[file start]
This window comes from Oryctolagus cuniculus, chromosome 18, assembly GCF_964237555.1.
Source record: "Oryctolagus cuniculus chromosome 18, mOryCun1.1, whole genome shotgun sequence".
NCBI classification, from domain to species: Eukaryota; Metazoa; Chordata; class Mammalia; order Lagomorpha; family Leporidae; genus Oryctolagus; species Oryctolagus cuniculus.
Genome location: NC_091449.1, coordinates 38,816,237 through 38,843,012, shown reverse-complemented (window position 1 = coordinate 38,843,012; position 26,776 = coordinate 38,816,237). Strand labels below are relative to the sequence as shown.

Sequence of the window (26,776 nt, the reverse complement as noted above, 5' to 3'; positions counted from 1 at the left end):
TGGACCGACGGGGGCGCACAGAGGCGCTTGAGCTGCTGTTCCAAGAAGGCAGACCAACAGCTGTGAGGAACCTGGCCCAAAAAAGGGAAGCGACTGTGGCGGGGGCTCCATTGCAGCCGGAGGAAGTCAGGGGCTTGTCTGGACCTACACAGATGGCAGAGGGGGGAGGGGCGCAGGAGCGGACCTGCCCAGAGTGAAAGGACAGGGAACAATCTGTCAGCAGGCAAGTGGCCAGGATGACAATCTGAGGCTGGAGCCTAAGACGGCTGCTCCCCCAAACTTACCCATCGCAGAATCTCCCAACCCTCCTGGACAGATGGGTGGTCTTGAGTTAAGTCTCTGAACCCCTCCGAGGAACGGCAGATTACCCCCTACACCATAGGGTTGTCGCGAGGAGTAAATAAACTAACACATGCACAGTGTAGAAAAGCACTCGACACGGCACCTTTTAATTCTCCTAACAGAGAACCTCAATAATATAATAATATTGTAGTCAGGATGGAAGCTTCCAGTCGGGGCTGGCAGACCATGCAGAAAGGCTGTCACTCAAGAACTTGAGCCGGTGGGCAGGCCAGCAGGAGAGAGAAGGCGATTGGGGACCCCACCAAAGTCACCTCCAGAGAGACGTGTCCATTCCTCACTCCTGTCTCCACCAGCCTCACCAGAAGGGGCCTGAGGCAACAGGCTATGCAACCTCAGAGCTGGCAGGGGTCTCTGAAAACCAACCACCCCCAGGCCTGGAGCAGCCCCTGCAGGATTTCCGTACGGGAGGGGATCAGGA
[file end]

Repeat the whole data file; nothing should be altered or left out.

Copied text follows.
This window comes from Oryctolagus cuniculus, chromosome 18, assembly GCF_964237555.1.
Source record: "Oryctolagus cuniculus chromosome 18, mOryCun1.1, whole genome shotgun sequence".
NCBI classification, from domain to species: Eukaryota; Metazoa; Chordata; class Mammalia; order Lagomorpha; family Leporidae; genus Oryctolagus; species Oryctolagus cuniculus.
Genome location: NC_091449.1, coordinates 38,816,237 through 38,843,012, shown reverse-complemented (window position 1 = coordinate 38,843,012; position 26,776 = coordinate 38,816,237). Strand labels below are relative to the sequence as shown.

Sequence of the window (26,776 nt, the reverse complement as noted above, 5' to 3'; positions counted from 1 at the left end):
TGGACCGACGGGGGCGCACAGAGGCGCTTGAGCTGCTGTTCCAAGAAGGCAGACCAACAGCTGTGAGGAACCTGGCCCAAAAAAGGGAAGCGACTGTGGCGGGGGCTCCATTGCAGCCGGAGGAAGTCAGGGGCTTGTCTGGACCTACACAGATGGCAGAGGGGGGAGGGGCGCAGGAGCGGACCTGCCCAGAGTGAAAGGACAGGGAACAATCTGTCAGCAGGCAAGTGGCCAGGATGACAATCTGAGGCTGGAGCCTAAGACGGCTGCTCCCCCAAACTTACCCATCGCAGAATCTCCCAACCCTCCTGGACAGATGGGTGGTCTTGAGTTAAGTCTCTGAACCCCTCCGAGGAACGGCAGATTACCCCCTACACCATAGGGTTGTCGCGAGGAGTAAATAAACTAACACATGCACAGTGTAGAAAAGCACTCGACACGGCACCTTTTAATTCTCCTAACAGAGAACCTCAATAATATAATAATATTGTAGTCAGGATGGAAGCTTCCAGTCGGGGCTGGCAGACCATGCAGAAAGGCTGTCACTCAAGAACTTGAGCCGGTGGGCAGGCCAGCAGGAGAGAGAAGGCGATTGGGGACCCCACCAAAGTCACCTCCAGAGAGACGTGTCCATTCCTCACTCCTGTCTCCACCAGCCTCACCAGAAGGGGCCTGAGGCAACAGGCTATGCAACCTCAGAGCTGGCAGGGGTCTCTGAAAACCAACCACCCCCAGGCCTGGAGCAGCCCCTGCAGGATTTCCGTACGGGAGGGGATCAGGA